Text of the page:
As a pool owner, pool maintenance is your number-one priority. Fortunately, owning a robotic pool cleaner can reduce manual cleaning time. But even the latest and greatest pool cleaning technology can experience trouble from time to time.
So, if you’re having trouble getting your robot up and running, we’ll share a few simple-to-follow troubleshooting tips for your robotic pool cleaner.
Read the Manual
The included paperwork will normally contain recommendations on how to ensure your robot remains in tip-top shape. As a result, when you have an issue with your gadget, it should be at the top of your list.
Almost all robotic cleaner manuals have a dedicated section for troubleshooting common problems that will assist you to figure out why your robot is behaving up.
Examine the Filter Cartridge and Mesh Grids
Robotic pool cleaners come with onboard, easy-to-clean filter cartridges. This should be the first thing you should look into if your gadget isn’t working properly.
It’s where all the horrible filth from your pool ends up, so inspect it frequently and replace it if necessary. Make sure to consult your unit’s handbook for specifics on how often you should swap out its filters.
The Robot Doesn’t Start at All
If your robotic pool cleaner remains in one place after being plopped into your pool, check its power connection. Make sure that it’s linked to its power unit and an electrical outlet.
Check to see whether you didn’t forget to click the power button, which is normally located on your robot’s power unit. If electricity is coming out of the power unit, make sure you inspect it as well. The connection between it and your home’s electrical outlet could be loose.
However, if it displays that your cleaner is turned on, you should check to see if the connection between the robot and its power unit is secure. The issue could be that your device is too far away, resulting in a loose line.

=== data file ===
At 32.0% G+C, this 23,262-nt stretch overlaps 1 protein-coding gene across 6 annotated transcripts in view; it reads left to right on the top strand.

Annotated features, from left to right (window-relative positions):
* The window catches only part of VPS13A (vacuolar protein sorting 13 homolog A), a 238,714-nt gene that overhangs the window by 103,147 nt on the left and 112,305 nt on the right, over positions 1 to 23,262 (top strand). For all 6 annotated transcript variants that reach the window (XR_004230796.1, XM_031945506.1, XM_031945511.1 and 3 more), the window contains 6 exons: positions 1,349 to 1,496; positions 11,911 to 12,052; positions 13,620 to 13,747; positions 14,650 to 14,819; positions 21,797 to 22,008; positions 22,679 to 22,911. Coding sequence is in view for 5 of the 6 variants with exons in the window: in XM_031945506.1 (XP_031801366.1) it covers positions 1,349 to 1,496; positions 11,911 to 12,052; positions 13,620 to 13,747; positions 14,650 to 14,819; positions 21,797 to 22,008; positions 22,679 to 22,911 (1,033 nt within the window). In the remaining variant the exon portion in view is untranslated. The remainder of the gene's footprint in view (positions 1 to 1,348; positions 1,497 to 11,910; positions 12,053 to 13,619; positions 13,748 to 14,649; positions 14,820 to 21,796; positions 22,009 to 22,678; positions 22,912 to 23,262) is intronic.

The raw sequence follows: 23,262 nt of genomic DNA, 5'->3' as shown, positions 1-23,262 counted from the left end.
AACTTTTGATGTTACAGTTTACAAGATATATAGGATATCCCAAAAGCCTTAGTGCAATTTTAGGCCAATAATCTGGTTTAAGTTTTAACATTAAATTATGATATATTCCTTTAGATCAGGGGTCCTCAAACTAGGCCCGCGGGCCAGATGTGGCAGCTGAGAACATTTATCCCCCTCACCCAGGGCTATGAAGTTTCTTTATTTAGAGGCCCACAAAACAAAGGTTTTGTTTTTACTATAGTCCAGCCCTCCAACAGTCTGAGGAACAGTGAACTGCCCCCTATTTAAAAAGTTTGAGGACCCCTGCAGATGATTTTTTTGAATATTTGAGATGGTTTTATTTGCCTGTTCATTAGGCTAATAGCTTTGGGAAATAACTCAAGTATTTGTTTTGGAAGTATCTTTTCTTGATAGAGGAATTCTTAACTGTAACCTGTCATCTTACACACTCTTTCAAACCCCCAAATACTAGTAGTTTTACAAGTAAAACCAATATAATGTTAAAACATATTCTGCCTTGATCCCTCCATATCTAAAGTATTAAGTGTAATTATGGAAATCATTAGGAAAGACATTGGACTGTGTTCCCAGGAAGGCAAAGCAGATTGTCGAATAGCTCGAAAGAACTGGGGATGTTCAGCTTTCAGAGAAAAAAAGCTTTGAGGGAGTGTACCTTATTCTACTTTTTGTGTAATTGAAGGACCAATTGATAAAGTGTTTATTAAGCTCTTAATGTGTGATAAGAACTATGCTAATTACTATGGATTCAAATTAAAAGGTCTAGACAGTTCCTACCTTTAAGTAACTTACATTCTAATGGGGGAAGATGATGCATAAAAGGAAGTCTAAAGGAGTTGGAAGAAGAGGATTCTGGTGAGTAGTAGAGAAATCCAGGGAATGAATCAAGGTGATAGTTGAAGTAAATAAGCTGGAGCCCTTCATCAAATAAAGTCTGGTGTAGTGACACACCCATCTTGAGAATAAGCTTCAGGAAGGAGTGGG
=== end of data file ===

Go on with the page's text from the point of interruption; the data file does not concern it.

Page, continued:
An unmoving robot could be a clearcut sign that it’s experiencing electrical issues. If this is the case, make an attempt to reconnect everything. You might also try resetting your robotic pool cleaner by shutting it off and waiting at least 30 seconds before turning it back on. If that does not resolve the problem, it is best to contact an expert or customer service.
There Is Power, but the Robotic Pool Cleaner Still Won’t Move
Your robot pool vacuum turns on and connects without a hitch. Nonetheless, it is not moving and merely remains in place on your pool surface.
In this case, you’ll want to make sure that its cord isn’t getting in the way of its tracks or wheels. Tangles or kinks in the cable are a particularly common problem if they are not swivel or anti-tangle.
Once you’ve confirmed that the cable is in good working order, there could be a mechanical problem inside your device. The issue could be caused by one of the components that affects the robot’s movement, such as a drive belt or tracks/wheels.
The Robotic Pool Cleaner Starts but Immediately Stops
Most robotic pool cleaner users will experience this problem. It might appear to be functioning properly, but after a few seconds, the robot will stop in its tracks.
In such a circumstance, begin inspecting the wheels or tracks, engine, or the internal pump. Next, check the positioning of the swivel cord and make sure it doesn’t block the robot in any way.
The Robotic Pool Cleaner Doesn’t Sit Flat on the Floor
The most likely cause of this is that your robot’s polyvinyl alcohol (PVA) brushes are not absorbing water. This is a rather common problem, and you should have no problems resolving it.
Simply leave your pool cleaner in the water until the brushes softened, which usually takes about 30 minutes. Once your robot’s PVA brushes are soft, they will begin to lay flat on the pool floor.
It Can’t Climb Walls
Often, you may remedy this problem by ensuring that your pool water is not too cold. Your robot cleaner will work successfully if the water temperature is at least 60 degrees Fahrenheit. Furthermore, water may run into its handle, causing your device’s brushes to rise from the pool wall. As a result, the suction will fail, and your robot will tumble to the pool’s bottom.
When this happens, remove the water by angling the handle of your robot so that it may climb the wall. If that doesn’t work, see if the handle needs to be replaced.
Related Robotic Pool Cleaner Articles
• How to Use a Robotic Pool Cleaner
• What Features to Look For in a Robotic Pool Cleaner?
• How to Maintain a Robotic Pool Cleaner?
• Robotic Pool Cleaner Troubleshooting Tips
• What is a Swivel Cord?
• Pressure vs. Suction vs. Robotic Pool Cleaners
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